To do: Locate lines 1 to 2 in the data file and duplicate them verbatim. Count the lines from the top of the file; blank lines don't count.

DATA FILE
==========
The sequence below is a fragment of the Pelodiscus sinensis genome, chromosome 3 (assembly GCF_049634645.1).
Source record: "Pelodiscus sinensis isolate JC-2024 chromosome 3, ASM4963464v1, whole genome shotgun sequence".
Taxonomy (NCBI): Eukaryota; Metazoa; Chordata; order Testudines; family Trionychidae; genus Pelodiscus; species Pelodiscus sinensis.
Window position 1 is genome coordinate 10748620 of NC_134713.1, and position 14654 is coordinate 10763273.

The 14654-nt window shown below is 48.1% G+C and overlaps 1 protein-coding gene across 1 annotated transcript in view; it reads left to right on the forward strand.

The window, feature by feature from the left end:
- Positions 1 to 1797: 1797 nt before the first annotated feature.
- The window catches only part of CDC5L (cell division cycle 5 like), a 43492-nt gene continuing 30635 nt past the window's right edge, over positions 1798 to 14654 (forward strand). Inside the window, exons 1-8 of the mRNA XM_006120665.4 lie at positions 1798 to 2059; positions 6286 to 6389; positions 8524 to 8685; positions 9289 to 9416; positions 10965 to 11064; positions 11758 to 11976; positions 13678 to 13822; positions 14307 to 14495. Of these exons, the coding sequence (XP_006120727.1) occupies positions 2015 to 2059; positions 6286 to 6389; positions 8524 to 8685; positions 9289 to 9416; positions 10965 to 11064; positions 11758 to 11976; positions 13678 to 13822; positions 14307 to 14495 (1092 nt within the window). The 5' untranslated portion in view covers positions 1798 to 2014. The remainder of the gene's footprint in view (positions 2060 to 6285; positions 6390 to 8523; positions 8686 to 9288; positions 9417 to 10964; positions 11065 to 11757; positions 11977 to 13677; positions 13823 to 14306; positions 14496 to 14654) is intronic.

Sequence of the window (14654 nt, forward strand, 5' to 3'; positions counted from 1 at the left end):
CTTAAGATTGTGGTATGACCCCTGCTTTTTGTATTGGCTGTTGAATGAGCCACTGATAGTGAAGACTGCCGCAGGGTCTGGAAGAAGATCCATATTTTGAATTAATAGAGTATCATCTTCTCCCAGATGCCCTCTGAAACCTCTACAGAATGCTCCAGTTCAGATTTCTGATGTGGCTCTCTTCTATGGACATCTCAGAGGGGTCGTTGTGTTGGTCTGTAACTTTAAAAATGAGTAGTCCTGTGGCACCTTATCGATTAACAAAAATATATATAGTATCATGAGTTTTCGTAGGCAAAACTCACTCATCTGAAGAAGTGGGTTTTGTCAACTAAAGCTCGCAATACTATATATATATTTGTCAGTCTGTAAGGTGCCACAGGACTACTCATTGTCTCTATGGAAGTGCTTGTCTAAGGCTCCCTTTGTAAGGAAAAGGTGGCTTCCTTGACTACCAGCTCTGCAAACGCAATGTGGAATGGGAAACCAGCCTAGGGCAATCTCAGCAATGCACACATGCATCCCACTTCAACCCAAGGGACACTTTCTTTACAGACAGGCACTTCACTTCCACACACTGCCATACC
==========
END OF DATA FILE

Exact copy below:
The sequence below is a fragment of the Pelodiscus sinensis genome, chromosome 3 (assembly GCF_049634645.1).
Source record: "Pelodiscus sinensis isolate JC-2024 chromosome 3, ASM4963464v1, whole genome shotgun sequence".